December 1, 2012; Morgantown, WV, USA; West Virginia Mountaineers wide receiver Stedman Bailey (3) reacts on the sidelines against the Kansas Jayhawks during the fourth quarter at Milan Puskar Stadium. The West Virginia Mountaineers won 59-10. Mandatory Credit: Charles LeClaire-USA TODAY Sports
With just over three weeks left in the 2012 season, Mountaineer fans all over the country are coming to terms with the end of the Geno Smith and Tavon Austin era at West Virginia.
Mountaineer fans may also need to start coming to terms with the potential loss of Stedman Bailey to the NFL draft in April. What remains to be seen is whether Bailey wants to forgo his senior season for professional football.
As of recent, with the Mountaineers concluding their regular season, Bailey has recited the typical lines about talking with his family or mentioning how great a place Morgantown is.
No one could fault Bailey for saying things like that because this is a major decision that he will need plenty of time to work through his decision, weighing the pros and cons.
So in the spirit of helping Bailey out, let’s weigh the pros and cons for him.
- Stedman is likely to be on of the more highly rated wide receivers in this year’s draft class. He would be in direct competition with teammate Tavon Austin for teams’ attention in the April draft, especially in the latter portion of the first round.
- Being a highly drafted player is sure to guarantee him a hefty payday, a far cry from the stipends that players receive in college.
- In 2013, Bailey will have to play with a new quarterback regardless of whether it is in Morgantown or in one of the 32 NFL cities. Might as well learn a new chemistry with a professional quarterback. If Bailey should slide out of the first round, there is a better chance that he could be paired with his longtime friend Geno Smith or receiving mate Tavon Austin on an NFL team.
- Stedman has made his mark on the WVU football program. Bailey currently owns the single season records for receiving yards (1,501) and touchdowns (23) as well as the career records for career receiving touchdowns (39).
- Should Bailey leaves WVU now, he will finish without owning all the major West Virginia receiving records. Bailey fell 4 receptions shy of the single season receptions record (Tavon Austin 2012 – 110). He would need to come back and put up an even bigger season than this one to take it down. Even if Bailey could not improve on his 2012 performance, he could easily capture the career receptions record and receiving yards record. Bailey needs just 83 receptions and 287 yards to best Tavon Austin for both records.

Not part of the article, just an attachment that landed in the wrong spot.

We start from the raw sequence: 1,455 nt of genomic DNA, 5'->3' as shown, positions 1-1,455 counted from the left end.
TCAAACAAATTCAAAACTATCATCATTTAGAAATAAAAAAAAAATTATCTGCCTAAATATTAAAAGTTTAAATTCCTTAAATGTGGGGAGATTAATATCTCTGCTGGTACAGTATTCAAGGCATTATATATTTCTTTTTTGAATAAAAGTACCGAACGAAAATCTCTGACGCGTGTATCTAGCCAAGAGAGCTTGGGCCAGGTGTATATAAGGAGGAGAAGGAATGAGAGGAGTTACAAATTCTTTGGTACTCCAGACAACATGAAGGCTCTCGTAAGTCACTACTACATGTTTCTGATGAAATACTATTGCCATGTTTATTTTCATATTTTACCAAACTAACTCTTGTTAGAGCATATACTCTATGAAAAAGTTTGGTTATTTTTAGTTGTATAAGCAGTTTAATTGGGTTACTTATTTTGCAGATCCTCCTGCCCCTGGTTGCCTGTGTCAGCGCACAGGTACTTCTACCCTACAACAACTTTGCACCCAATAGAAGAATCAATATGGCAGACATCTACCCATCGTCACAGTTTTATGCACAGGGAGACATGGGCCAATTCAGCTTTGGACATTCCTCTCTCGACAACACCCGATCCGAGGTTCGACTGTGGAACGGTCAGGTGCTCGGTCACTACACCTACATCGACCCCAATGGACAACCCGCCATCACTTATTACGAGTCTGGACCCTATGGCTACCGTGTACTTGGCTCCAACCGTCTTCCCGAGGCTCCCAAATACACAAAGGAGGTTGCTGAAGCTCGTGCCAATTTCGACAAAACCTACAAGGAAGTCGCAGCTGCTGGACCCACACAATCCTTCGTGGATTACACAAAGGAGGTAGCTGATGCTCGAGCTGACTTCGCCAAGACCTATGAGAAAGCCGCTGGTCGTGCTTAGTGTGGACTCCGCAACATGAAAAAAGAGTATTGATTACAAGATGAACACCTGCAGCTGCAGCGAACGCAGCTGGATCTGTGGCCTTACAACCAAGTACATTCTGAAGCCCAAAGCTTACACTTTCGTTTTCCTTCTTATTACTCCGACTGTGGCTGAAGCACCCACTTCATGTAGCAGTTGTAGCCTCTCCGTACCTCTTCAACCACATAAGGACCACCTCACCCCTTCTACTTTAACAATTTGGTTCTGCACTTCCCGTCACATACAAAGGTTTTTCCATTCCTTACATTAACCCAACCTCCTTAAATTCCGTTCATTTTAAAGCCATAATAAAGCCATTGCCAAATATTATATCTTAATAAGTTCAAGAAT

- If Bailey leaves Morgantown now, he will most likely be short of completing his degree in criminology. It is important that any athlete, regardless of skill level, have a college degree to fall back on after their playing careers are over. With players careers only lasting 3-6 years on average, there is a need to have something to fall back on for the 20 years after football.
- Leaving Morgantown early will keep Bailey from having the opportunity to lead a young Mountaineer squad and to show off his true leadership potential.
- Finally, if Bailey does not come back to WVU next year, he will not have another shot at bringing home the Biletnikoff trophy.
- Bailey is a recent father with a 1-month old child. As tough as it is to live as a broke college student, it must be even tougher to raise a child on a limited budget. Earning big dollars would give his child the opportunity for a better life.
In the end, Stedman Bailey will probably opt to go into the NFL draft in April. To clarify, I have not spoken with Bailey on the topic and have no inside information on the topic. What I do have is common sense, and that dictates that Bailey jump on the opportunity to play in the NFL.
Stedman Bailey is probably valued as a third round draft pick at the minimum after his prolific 2012 season. To put that in perspective, Mohamed Sanu was drafted by the Cincinnati Bengals in the 3rd round this past April. Sanu was signed by the Bengals for 4 years at just over $2.7 million. Stedman Bailey would be able to command that kind of money at a minimum.
Bailey could potentially improve his draft stock by returning for one more season in Morgantown, but it would make him far more susceptible to a season altering/ending injury. The easiest example of this scenario is Marcus Lattimore of South Carolins. Lattimore was a shoe in last season to be one of the first running backs selected in the 2012 NFL draft. He passed up the NFL to finish his senior season at UofSC. Unfortunately for Lattimore, he destroyed his knee this season, likely crushing his NFL aspirations.
Believe me, there is no one who wants to see Bailey back in the old gold and blue next season more than me. At the end of the day though, I cannot blame Bailey if he goes to the NFL because, if I were in his position, I would go to the NFL. It’s not like he can’t finish his degree in the off season (if Ben Roethlisberger can do it, anyone can).